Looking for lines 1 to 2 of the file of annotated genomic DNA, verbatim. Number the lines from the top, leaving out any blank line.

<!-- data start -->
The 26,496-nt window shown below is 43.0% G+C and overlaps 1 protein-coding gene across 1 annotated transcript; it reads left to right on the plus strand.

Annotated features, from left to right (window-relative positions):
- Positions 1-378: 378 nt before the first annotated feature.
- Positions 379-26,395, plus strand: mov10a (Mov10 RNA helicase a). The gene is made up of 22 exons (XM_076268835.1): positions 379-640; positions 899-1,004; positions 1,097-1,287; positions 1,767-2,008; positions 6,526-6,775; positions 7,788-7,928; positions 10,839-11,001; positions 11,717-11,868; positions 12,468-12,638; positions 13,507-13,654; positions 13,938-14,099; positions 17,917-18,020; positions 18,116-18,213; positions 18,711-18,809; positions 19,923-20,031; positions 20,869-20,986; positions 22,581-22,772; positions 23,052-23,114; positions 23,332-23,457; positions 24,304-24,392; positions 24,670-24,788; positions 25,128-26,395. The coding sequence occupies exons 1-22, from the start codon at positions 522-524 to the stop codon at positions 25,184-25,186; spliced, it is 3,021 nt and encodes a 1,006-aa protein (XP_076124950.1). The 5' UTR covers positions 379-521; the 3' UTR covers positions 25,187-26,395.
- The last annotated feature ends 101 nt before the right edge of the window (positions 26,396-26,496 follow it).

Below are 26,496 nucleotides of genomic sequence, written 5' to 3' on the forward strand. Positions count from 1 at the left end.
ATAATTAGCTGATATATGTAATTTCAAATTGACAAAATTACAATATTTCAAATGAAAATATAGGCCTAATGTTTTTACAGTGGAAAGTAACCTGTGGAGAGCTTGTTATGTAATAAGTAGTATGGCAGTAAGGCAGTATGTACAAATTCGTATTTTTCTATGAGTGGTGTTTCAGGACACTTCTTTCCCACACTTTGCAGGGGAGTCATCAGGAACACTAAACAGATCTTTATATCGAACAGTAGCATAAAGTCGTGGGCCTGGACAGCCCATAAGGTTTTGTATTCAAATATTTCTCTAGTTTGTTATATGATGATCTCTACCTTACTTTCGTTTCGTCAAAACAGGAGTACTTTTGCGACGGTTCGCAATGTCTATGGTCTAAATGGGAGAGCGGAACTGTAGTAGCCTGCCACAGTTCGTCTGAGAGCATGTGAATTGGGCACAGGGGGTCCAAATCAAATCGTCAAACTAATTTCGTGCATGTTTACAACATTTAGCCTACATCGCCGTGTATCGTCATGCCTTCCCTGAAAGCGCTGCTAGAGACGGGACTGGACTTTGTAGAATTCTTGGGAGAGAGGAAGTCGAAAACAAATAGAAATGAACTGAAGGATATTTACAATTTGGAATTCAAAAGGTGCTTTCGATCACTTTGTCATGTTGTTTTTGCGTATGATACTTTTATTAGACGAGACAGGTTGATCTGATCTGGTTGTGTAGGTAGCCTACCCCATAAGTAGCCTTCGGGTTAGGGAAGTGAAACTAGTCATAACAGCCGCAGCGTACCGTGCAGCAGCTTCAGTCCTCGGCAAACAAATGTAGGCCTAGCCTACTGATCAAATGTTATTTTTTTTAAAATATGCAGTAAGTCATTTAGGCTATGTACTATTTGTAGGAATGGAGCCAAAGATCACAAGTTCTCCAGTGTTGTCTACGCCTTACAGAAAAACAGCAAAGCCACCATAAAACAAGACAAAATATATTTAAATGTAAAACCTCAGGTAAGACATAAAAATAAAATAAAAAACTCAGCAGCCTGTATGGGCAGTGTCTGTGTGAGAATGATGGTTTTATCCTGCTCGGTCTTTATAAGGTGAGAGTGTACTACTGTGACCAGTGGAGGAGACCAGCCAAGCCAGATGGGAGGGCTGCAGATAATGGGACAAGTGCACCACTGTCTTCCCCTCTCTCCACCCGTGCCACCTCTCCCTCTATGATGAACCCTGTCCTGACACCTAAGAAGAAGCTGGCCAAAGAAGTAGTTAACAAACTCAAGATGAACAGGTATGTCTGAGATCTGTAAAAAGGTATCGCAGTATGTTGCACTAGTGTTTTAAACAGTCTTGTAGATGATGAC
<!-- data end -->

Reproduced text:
The 26,496-nt window shown below is 43.0% G+C and overlaps 1 protein-coding gene across 1 annotated transcript; it reads left to right on the plus strand.

Annotated features, from left to right (window-relative positions):